Subtractive bilingualism, where L1 [first language] is being replaced by L2 [second language], implies that as a bilingual in a language minority group develops skills in L2, his competence in L1 will decrease. It seems likely that, under these circumstances, many bilingual children in subtractive bilingual learning situations may not develop native-like competence in either of their two languages (p. 20).
In later work, Cummins (1979a) extended his analysis to another similar problem. Swain (1978) had made the case that immersion programs, in which linguistic majorities are (partially or totally) immersed in an L2, differ in important respects from submersion programs, in which language minority children are immersed in a majority language (Cohen and Swain, 1976; Swain, 1978). Today, considerable research on program effectiveness has borne out this expectation, as it shows that children in bilingual programs generally outperform similar children in English immersion programs in the US, and that children with more access to home language support do even better than children with less access (see Rolstad et al., 2005, and works cited there).
To address these observed differences, Cummins (1979b, p. 223) proposed “a theoretical framework which assigns a central role to the interaction between socio-cultural, linguistic and school program factors,” in which “the level of competence bilingual children achieve in their two languages acts as an intervening variable in mediating the effects of their bilingual learning experiences” (Cummins, 1976, p. 229). Background characteristics, child input factors, and educational treatment variables acted together to influence “child process variables,” in Cummins' theory, resulting in minority children's differential ability in L1 and L2. A potentially resulting condition of semilingualism is thus posited to explain academic achievement differences among children. Embedded in the Threshold Hypothesis,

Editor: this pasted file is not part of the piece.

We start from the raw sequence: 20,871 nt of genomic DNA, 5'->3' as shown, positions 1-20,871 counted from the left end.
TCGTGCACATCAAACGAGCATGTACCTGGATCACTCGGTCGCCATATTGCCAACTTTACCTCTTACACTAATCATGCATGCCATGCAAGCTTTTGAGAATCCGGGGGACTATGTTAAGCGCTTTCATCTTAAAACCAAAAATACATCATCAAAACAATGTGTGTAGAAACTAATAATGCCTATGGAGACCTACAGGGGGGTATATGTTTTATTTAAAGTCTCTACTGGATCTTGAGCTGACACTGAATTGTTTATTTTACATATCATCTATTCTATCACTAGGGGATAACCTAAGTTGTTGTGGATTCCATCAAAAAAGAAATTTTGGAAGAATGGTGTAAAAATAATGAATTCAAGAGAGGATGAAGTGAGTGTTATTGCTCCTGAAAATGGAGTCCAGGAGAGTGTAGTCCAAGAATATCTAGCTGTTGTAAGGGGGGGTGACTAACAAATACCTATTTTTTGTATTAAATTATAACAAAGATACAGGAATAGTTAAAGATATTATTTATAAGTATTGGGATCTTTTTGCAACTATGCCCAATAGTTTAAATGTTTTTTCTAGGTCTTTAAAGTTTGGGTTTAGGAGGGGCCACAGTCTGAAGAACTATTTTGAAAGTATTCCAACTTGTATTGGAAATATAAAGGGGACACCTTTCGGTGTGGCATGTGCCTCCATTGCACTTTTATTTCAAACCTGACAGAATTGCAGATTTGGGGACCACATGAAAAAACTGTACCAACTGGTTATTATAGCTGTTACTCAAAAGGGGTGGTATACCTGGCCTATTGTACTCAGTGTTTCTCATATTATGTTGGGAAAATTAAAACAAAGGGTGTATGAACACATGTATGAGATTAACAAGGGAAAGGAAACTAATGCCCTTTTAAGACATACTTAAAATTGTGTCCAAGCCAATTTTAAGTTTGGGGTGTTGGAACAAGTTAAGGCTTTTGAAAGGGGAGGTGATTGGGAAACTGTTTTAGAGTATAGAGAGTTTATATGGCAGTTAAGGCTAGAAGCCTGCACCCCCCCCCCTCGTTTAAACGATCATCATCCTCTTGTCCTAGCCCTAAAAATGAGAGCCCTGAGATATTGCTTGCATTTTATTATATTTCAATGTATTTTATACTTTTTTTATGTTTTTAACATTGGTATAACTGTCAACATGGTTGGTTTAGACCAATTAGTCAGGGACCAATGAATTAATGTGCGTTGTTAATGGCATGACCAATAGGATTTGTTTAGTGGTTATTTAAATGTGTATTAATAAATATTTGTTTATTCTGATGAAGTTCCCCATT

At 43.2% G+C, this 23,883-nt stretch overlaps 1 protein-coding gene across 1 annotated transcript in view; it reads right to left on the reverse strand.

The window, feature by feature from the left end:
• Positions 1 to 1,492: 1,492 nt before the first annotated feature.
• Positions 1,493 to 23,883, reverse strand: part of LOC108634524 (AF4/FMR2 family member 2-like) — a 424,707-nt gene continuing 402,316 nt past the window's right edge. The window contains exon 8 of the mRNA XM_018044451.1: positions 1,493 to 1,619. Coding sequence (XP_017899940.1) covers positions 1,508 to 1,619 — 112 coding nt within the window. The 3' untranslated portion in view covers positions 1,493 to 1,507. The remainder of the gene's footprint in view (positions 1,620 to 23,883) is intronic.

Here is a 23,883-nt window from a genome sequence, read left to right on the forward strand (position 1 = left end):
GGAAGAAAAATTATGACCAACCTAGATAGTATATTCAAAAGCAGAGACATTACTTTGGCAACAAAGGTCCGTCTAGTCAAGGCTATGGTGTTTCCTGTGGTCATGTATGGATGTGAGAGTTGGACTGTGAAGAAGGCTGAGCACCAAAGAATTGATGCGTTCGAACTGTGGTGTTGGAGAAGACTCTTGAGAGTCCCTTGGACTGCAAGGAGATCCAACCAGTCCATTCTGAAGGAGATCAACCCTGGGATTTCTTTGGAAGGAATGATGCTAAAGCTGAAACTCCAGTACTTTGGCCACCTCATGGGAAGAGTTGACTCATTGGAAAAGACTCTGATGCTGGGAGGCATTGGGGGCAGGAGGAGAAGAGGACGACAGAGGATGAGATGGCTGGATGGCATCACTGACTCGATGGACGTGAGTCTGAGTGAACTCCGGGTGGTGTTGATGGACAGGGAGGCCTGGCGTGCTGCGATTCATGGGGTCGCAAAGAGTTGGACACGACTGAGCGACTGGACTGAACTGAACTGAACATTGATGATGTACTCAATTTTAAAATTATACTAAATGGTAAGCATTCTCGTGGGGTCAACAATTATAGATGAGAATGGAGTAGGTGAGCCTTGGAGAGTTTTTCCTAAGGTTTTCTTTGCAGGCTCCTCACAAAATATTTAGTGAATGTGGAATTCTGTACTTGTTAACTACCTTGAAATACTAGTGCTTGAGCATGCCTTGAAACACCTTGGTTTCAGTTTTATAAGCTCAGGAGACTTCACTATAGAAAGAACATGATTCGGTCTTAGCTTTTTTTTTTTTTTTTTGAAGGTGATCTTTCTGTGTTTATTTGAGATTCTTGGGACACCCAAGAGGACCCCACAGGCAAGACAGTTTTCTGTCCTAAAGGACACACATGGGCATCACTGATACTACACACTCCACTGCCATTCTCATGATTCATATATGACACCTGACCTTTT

negative cognitive and academic effects are hypothesized to result from low levels of competence in both languages or what Scandinavian researchers (e.g., Hansegård, 1968; Skutnabb-Kangas and Toukomaa, 1976) have termed “semilingualism” or “double semilingualism” … Essentially, the lower threshold level of bilingual competence proposes that bilingual children's competence in a language may be sufficiently weak as to impair the quality of their interaction with the educational environment through that language (1979a, p. 230).
In Cummins' theory, semilingualism is a potential characteristic of minority language children, but not of majority language children, and is the cause of their weaker academic performance. For children in an additive situation, semilingualism does not degrade the quality of interactions in the classroom, generally leading to school success.